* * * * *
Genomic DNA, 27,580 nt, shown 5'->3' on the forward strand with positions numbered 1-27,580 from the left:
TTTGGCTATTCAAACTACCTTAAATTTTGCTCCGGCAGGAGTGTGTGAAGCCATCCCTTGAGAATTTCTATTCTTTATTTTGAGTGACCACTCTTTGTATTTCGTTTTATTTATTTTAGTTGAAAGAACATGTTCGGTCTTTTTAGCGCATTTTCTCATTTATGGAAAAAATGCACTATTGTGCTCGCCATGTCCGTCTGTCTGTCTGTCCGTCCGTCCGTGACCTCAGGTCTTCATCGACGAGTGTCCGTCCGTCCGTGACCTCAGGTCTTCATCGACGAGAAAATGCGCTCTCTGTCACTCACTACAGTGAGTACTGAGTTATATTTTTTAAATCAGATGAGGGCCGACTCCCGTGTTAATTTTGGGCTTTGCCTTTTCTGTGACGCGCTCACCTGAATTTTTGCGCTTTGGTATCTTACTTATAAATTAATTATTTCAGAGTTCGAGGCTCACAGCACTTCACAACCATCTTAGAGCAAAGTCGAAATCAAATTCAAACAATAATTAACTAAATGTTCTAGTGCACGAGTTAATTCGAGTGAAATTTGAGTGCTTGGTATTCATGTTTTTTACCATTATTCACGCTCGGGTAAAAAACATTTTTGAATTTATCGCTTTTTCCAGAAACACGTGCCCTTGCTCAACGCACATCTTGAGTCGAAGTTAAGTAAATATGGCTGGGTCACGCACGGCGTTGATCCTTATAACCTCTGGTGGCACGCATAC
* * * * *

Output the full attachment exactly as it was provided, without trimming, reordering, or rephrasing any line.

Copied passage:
Genomic DNA, 27,580 nt, shown 5'->3' on the forward strand with positions numbered 1-27,580 from the left:
TTTGGCTATTCAAACTACCTTAAATTTTGCTCCGGCAGGAGTGTGTGAAGCCATCCCTTGAGAATTTCTATTCTTTATTTTGAGTGACCACTCTTTGTATTTCGTTTTATTTATTTTAGTTGAAAGAACATGTTCGGTCTTTTTAGCGCATTTTCTCATTTATGGAAAAAATGCACTATTGTGCTCGCCATGTCCGTCTGTCTGTCTGTCCGTCCGTCCGTGACCTCAGGTCTTCATCGACGAGTGTCCGTCCGTCCGTGACCTCAGGTCTTCATCGACGAGAAAATGCGCTCTCTGTCACTCACTACAGTGAGTACTGAGTTATATTTTTTAAATCAGATGAGGGCCGACTCCCGTGTTAATTTTGGGCTTTGCCTTTTCTGTGACGCGCTCACCTGAATTTTTGCGCTTTGGTATCTTACTTATAAATTAATTATTTCAGAGTTCGAGGCTCACAGCACTTCACAACCATCTTAGAGCAAAGTCGAAATCAAATTCAAACAATAATTAACTAAATGTTCTAGTGCACGAGTTAATTCGAGTGAAATTTGAGTGCTTGGTATTCATGTTTTTTACCATTATTCACGCTCGGGTAAAAAACATTTTTGAATTTATCGCTTTTTCCAGAAACACGTGCCCTTGCTCAACGCACATCTTGAGTCGAAGTTAAGTAAATATGGCTGGGTCACGCACGGCGTTGATCCTTATAACCTCTGGTGGCACGCATAC